Envirologue by Dave Hansford

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Envirologue: Branding a Post-Predator Dream – the Language of Extirpation

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  • Bart Janssen, in reply to izogi,

    I favour the approach of regulation of breeding, keeping and sale of cats.

    Also I agree with this. I can’t see any reason why cats shouldn’t be treated similarly to dogs, at the very least re licensing and registration.

    Absolutely! We love our SPCA moggys. But there is no way we could justify allowing them to breed and chipping them is just good sense. A registration fee would hardly make any difference given what the fleabags have cost us in vet bills.

    Given the number of rats they have brought home to us (__most__ of them dead) I think we are probably still on the plus side of the equation.

    Auckland • Since Nov 2006 • 4461 posts Report

  • Rich of Observationz, in reply to izogi,

    Taranaki, Tongariro and a bunch of other places. OK, I exaggerate, but we have a pretty high standard of path in a lot of places. Certainly compared to the rather beautiful and completely unimproved "pathway" in the pic I posted.

    Back in Wellington • Since Nov 2006 • 5550 posts Report

  • Amanda Wreckonwith, in reply to izogi,

    Not sure what Halo are up to. It's not difficult to target stoats and weasels. DOC 200 or 250 are highly unlikely to get a cat. The Goodnature gas traps are also safe around pet cats as far as I know. Trapping mustelids is rather tricky so good luck!

    Since Sep 2012 • 171 posts Report

  • izogi, in reply to Rich of Observationz,

    Ah. Yeah I get what you mean. Taranaki in particular has a big lobby from the local mountain running community. It's always been a huge place for harriers clubs and similar, and they often enjoy nicely groomed tracks, so I don't think DOC's too concered about providing and attributing that as part of its recreation-fostering mandate.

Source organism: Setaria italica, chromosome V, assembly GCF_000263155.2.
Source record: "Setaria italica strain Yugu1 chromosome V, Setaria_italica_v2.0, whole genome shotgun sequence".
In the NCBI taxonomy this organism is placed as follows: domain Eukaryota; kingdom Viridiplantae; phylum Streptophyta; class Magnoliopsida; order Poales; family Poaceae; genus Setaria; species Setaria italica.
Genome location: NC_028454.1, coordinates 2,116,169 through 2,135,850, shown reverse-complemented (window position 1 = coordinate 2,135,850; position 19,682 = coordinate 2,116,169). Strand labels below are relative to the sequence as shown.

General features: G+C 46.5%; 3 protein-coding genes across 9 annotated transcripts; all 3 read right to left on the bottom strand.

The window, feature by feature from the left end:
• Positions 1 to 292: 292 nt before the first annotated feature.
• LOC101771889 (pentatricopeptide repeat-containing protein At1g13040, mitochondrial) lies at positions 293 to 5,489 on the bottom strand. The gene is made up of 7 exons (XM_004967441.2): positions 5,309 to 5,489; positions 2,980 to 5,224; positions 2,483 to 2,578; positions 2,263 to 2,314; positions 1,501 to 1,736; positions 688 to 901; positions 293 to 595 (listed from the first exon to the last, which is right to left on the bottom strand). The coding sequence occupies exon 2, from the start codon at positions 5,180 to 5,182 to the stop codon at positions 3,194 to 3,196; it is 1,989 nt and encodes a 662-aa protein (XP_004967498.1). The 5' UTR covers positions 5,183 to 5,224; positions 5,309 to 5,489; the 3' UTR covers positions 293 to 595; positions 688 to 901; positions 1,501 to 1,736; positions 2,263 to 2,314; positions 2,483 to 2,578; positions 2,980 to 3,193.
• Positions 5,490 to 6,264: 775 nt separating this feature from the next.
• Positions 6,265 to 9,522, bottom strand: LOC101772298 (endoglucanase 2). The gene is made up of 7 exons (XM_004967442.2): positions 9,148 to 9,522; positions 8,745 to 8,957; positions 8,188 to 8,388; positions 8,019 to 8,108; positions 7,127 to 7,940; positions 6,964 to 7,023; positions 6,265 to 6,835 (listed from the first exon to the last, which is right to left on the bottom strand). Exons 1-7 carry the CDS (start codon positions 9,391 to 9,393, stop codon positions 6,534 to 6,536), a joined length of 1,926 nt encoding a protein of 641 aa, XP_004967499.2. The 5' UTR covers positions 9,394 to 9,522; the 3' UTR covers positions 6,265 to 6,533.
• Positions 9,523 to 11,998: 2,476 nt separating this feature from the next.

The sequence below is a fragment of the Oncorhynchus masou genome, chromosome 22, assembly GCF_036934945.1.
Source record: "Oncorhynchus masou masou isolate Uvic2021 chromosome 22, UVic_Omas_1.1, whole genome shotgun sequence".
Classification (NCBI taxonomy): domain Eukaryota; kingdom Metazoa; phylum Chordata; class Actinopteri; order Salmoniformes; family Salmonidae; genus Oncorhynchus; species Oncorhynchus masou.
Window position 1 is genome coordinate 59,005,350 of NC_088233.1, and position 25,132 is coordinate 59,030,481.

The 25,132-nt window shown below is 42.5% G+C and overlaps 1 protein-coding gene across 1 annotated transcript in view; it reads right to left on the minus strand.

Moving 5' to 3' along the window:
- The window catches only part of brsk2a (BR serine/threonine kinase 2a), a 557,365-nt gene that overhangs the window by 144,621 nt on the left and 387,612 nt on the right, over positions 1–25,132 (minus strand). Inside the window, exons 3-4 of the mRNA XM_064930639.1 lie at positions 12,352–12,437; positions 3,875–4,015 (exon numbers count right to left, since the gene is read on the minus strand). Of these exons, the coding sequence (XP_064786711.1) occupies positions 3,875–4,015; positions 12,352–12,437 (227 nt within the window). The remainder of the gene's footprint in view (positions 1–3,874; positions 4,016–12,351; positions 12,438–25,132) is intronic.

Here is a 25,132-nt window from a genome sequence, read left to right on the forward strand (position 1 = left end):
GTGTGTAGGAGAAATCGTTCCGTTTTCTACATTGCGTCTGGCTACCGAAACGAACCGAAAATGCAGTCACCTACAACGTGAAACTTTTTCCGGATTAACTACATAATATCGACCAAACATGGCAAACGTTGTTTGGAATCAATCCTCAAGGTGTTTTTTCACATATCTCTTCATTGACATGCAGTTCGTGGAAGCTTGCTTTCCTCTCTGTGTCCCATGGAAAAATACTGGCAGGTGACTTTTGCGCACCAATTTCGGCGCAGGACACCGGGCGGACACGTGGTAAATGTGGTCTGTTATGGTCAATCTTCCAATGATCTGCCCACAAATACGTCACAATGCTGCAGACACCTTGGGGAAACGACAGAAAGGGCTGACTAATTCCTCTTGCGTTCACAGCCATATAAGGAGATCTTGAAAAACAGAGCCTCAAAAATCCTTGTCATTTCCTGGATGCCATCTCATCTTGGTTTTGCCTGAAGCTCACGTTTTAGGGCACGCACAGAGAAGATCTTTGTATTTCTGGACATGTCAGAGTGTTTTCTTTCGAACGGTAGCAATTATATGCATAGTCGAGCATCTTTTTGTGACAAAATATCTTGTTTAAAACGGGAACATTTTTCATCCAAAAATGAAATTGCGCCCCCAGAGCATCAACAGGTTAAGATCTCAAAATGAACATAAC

In fairness to DOC in that case though, and probably much of Tongariro NP, I think much of it has been put in place for protecting the surrounding environment in reaction to popularity more than for making a nice pathway for people. Much of Taranaki in particular gets really really wet and muddy, and the ground erodes rapidly when faced with a vaguely high concentration of visitors, which encourages people to step over a much wider area and erode even more. Sometimes I wonder if the local conservancies which have excuses like that go a bit overboard, though. I find Taranaki a bit out there in terms of boardwalks and steps every time I go there. Also, they must have placed more pointless fixed ladders up and down small climbs and drops than any other park in NZ. I think the Tararua Range will probably always be my favourite, closely followed by the Ruahine. :)

    Wellington • Since Jan 2007 • 1142 posts Report

  • Amanda Wreckonwith, in reply to Bart Janssen,

    That equation is also complicated...
    From my own perspective, the farm I live on had no pet cats prior to me buying it. We were surrounded by surprising amount of bird life. 3 years later a stray cat (probably dumped) turned up and became part of the family. The bird life disappeared in the space of 6 months. Dead birds were a regular addition to the veranda. The rat and mouse population was still as numerous as before.
    Upon its demise, said cat was not replaced.

    Since Sep 2012 • 171 posts Report

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